Friday, October 28, 2005
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Sunday, October 16, 2005
Saturday, October 15, 2005
You are currently using 276 MB (10%) of your 2654 MB.
Monday, October 10, 2005
Since I promised to write something about the complaint I made to NUS library days ago, I will uphold my promise now.
The purpose of the email is to bring out the problem of outdated IT books in the NUS Science library. If one were to notice, many books on the shelves were old and were from years as old as the hills can be. Books of year 2004 or 2005 are rare. I see this as not helpful at all espeically to IT undergraduates. I feel students should have easy access to a vast repository of new books since school fees are paid for. A world class university like NUS not having decent bookshelves is a disgrace. I conducted a comparison with the local polytechnics and found out that NUS is no match with them when it comes to owning new library books. NUS libraries actually resembles a museum, keeping out-dated books since early days. Unlike NUS, SP and TP keep updating their shelves and have many new books of year later than year 2004. NUS has very few books of year later than year 2004.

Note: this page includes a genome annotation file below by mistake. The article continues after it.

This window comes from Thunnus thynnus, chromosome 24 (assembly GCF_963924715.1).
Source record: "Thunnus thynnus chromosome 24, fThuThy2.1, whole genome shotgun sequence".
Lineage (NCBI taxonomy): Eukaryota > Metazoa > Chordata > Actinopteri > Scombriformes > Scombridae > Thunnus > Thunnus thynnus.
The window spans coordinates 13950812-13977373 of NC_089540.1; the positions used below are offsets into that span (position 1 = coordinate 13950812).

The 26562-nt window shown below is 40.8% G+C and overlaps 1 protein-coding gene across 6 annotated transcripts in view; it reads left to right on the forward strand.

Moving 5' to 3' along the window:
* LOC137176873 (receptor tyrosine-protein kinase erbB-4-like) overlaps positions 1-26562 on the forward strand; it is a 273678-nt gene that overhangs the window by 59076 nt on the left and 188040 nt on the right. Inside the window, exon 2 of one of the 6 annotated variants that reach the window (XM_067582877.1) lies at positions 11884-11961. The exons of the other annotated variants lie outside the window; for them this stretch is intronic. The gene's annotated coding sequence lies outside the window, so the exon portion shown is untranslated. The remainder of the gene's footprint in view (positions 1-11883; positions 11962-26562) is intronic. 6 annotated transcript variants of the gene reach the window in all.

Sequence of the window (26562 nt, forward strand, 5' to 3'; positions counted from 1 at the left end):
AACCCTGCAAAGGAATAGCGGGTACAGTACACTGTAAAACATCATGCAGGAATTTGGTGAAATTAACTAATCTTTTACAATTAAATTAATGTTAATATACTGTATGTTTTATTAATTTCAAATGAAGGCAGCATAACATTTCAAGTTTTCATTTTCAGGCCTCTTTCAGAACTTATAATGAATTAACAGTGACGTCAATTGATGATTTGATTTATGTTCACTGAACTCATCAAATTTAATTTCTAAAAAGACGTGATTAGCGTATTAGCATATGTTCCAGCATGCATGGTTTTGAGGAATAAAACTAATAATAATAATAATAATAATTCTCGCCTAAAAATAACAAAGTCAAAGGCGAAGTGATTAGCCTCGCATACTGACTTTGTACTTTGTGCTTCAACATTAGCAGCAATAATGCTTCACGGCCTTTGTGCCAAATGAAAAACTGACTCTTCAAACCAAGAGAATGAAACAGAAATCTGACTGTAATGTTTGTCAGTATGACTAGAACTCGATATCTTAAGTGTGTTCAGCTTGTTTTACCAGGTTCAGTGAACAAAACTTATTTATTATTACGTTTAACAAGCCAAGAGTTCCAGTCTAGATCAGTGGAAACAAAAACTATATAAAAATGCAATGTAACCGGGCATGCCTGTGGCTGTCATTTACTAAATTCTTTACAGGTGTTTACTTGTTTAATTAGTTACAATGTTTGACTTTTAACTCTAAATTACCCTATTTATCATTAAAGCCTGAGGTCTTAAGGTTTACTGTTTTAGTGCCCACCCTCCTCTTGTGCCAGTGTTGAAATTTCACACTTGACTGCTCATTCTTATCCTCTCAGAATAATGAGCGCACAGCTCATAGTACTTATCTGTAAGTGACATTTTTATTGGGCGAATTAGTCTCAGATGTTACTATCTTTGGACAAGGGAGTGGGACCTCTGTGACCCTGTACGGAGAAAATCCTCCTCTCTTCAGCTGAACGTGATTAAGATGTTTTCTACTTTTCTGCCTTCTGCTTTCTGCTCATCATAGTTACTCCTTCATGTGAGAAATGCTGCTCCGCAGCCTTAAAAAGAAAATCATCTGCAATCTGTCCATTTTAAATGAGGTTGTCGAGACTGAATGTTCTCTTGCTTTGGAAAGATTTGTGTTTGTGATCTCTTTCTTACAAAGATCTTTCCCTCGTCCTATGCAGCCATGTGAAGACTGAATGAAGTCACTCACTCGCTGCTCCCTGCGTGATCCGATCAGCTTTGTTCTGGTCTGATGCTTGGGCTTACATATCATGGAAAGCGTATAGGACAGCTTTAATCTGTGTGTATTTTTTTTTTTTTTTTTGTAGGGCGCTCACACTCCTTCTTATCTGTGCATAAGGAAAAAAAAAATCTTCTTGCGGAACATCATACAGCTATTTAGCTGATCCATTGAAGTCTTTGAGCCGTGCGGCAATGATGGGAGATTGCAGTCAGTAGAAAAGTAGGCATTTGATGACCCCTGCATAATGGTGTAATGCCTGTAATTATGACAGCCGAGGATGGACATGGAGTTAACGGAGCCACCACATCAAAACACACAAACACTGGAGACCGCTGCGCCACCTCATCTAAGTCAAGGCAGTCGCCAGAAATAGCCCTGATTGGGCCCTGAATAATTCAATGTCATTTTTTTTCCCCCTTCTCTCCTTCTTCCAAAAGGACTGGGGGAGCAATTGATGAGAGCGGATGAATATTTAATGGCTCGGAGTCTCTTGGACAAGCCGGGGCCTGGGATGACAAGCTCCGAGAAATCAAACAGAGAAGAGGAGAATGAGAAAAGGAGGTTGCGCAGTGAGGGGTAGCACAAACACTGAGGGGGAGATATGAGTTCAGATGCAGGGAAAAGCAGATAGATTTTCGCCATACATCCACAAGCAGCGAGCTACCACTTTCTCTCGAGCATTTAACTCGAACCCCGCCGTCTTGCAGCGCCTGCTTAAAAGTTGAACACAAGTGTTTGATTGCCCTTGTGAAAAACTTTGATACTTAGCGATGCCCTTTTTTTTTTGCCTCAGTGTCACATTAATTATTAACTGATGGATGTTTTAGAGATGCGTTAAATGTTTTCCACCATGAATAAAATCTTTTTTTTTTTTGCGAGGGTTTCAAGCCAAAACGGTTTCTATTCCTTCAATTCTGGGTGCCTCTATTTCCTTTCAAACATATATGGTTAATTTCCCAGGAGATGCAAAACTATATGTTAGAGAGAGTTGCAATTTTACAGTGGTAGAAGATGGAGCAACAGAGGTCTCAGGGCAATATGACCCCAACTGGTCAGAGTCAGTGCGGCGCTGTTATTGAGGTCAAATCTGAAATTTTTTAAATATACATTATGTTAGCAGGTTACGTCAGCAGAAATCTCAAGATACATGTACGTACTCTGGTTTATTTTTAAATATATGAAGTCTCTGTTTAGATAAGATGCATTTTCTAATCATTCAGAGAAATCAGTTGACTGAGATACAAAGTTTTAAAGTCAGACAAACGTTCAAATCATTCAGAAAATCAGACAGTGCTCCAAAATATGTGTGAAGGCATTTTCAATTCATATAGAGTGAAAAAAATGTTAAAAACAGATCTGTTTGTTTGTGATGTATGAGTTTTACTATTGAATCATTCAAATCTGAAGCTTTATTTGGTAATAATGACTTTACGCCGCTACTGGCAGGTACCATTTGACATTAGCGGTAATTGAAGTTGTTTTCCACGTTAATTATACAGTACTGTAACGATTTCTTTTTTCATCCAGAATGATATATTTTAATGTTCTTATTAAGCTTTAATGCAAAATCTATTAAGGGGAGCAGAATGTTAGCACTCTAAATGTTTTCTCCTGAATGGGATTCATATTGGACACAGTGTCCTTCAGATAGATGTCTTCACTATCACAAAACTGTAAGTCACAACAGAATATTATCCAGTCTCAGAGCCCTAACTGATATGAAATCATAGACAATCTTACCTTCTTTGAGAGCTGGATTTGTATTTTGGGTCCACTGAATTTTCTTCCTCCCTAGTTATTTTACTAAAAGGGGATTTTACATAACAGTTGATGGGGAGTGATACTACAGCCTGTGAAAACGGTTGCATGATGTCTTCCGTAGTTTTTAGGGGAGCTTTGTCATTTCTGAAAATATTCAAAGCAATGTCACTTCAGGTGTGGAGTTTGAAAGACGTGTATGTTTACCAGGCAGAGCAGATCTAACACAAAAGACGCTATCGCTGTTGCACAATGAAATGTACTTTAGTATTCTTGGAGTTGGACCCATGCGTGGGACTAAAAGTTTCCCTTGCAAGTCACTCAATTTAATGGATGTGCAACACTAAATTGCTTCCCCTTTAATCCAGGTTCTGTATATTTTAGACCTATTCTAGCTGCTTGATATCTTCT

NUS Library Search
SP Library Search
TP Library Search
Do a simple search on terms like "jsp", "tomcat", "vb net", "windows", etc say it all.
Reply from them is that their budget is tight and so will need to spend wisely. I don't accept this excuse. It seems I have to fall back on SP should I decided to become a member of a tertiary institution for access to a large repository of IT books. Furthermore, SP membership fee is more than half cheaper than that of NUS's.
Friday, October 07, 2005
Ass.. Acronyms Say "Stupid!"
Acronyms are, in my humble opinion, a blight upon the young and the lazy. Yes, I'm from another time period. And in that time period IBM acronyms ruled and you weren't "in the know" and a real engineer unless you could spew those acronyms from your mouth and listening to them in return while determining the architecture for the next big application. Resumes were riddled with these funny little meaningless phrases that, if used properly, landed you jobs at the best consulting firms and, if not, pushed you into a purgatory of punching and sorting cards or, even worse, selling insurance. To the outside world they might as well have been Greek and that was cool because you knew something they didn't - you were a real engineer and doing something few others could do.
I was a real engineer. I wanted to make my own acronym. I had just built this really nice application interface technology to let banking applications written in IBM mainframe COBOL use an expert system running on a unix box (so they could better discriminate and more effectively seperate the suckers from their money.) I thought Application Interface Development System sounded pretty good...oops.